"The first hunk was just like mud!"
Aug 8, 2014 6:00:00 AM
May 30, 2014 5:00:00 AM
It’s a battle that’s waged in millions of households across America every Saturday morning. When I was a kid, I called it the SRF, Saturday Room Fit!
Mom would stand in the doorway to my very messy bedroom, hands on her hips, eyes blazing like a drill sergeant barking commands to her new recruits and her voice, behind clenched teeth, like a cat in battle for its life, would hit my tender eardrums, “You are NOT leaving this room until it’s clean!”
Most moms feel frustrated with their kids’ messy rooms and they feel they need to impose some sense of order or they’ve failed. If your kids have messy rooms, you are not a failure and neither are your children. Let’s not freak out about this issue. Hey, Stephen Spielberg’s mom was scared to go in his room when he was a boy, because it was such a mess.
My mom was so frustrated with my disorganized sister and me that she researched the problem. One psychologist said, “Just shut the door to their room and out of a natural desire for order, they’ll clean it up eventually.” Those were pre-Google days, and unfortunately that recommendation is still being disseminated to weary moms throughout the Internet. It’s not good advice. My sister and I had no semblance of a natural desire for order and that’s what lead to the dreaded SRF.
Establishing regular routines for yourself and your children provides some predictability and stability in your home life. Knowing how to clean and do basic chores will serve your children when they grow up and manage homes of their own.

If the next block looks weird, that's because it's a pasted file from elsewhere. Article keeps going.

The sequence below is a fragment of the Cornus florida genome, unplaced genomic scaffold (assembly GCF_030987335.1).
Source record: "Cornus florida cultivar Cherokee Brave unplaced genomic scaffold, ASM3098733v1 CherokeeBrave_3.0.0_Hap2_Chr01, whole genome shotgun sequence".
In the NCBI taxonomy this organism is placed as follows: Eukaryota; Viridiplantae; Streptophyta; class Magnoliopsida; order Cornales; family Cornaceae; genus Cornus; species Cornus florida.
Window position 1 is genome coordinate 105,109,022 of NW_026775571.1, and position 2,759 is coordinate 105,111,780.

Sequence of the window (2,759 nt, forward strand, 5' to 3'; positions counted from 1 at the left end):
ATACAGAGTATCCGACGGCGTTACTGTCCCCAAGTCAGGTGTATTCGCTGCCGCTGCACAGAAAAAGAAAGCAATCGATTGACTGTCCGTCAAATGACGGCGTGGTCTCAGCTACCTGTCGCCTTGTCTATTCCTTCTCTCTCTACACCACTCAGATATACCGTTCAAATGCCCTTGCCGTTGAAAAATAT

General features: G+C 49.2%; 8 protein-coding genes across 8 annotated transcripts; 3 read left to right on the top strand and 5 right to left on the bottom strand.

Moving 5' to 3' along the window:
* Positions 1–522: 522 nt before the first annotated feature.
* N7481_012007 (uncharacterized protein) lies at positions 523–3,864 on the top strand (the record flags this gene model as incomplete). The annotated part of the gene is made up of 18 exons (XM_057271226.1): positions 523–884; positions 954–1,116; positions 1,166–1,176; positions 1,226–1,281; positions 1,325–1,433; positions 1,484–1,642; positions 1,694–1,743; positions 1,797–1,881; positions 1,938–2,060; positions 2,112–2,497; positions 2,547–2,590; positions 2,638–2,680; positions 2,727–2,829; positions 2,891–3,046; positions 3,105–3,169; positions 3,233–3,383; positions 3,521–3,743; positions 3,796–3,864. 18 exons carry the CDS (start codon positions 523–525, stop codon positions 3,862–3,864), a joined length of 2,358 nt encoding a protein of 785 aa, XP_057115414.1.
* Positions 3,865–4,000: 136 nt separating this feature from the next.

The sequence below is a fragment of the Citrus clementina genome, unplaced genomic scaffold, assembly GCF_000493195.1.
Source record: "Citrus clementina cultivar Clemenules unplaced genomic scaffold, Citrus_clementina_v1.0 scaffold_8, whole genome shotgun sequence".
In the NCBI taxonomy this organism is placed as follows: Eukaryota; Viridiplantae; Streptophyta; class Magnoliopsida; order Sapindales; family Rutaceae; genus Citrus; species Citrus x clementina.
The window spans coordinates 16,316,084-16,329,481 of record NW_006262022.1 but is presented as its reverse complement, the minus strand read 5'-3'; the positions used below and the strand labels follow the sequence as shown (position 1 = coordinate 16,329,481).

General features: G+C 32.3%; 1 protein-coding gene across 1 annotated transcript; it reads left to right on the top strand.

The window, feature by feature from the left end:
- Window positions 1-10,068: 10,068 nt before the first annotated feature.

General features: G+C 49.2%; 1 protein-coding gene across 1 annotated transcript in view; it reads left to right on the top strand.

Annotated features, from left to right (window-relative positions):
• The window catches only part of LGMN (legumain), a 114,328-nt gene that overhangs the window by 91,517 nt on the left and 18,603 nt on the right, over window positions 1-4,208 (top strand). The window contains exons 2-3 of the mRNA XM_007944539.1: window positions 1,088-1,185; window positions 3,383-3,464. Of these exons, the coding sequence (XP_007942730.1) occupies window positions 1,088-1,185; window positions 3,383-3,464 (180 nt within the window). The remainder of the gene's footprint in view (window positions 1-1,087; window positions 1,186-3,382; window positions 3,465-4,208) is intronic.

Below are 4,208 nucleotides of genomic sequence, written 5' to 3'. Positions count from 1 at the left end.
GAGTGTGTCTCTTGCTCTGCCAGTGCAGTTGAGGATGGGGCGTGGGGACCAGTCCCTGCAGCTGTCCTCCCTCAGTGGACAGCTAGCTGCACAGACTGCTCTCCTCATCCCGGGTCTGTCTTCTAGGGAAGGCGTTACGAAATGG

Having kids put things in order teaches them to be responsible for their things and when we moms can make the process fun, we change the game from the SRF to joy and excitement! So how can you change something that’s been a battle into something that’s suddenly fun?
May 29, 2014 11:30:00 AM
Jones’s Delivery Service
My sister had three babies in three years (that tells you how disorganized she was). One day she asked her middle son Jeff to put away the clothes she’d folded. He was playing with his Legos and ignored her. She asked him again, getting the typical response of a four-year-old, “Okay, just a minute.” She wanted the clothes to be put away immediately and as she drew in a big breathe to yell the order; she decided to change her tactic. She put a hand to one of her ears and said:
“Ring, ring, ring?”
Jeff looked up with a puzzled look on his face, but she had his attention. She said,
“Answer your phone,” pointing to a pretend phone in the air.
He picked up the imaginary phone and said: “Hello?”
“Hi, is this the Jones Delivery Service?” She then whispered out of character, “use that box as your truck.”
“Yes, this is the Jones Delivery Service.”
“Oh great! I’ve heard so much about you! You’re quick and dependable and you travel anywhere to deliver stuff.”
“Yes, we do!”
“Well, I need you to come to 6934 SW Gleason and pick up some stuff to be delivered.”
Jeff proceeded to run the box (using a motor sound) all around the living room, ending with the sound of squeaky brakes.
“Oh, I’m so glad you’re here! I need these clothes to be delivered to their owners.”
Jeff proceeded to put the piles of folded laundry into the perspective rooms with a great deal of joy!
Peggy warned, that the next day, she tried to get Jeff’s attention with, “ring, ring, ring,” and Jeff responded, “The Joneses are not in.”
Topics: Chores and Children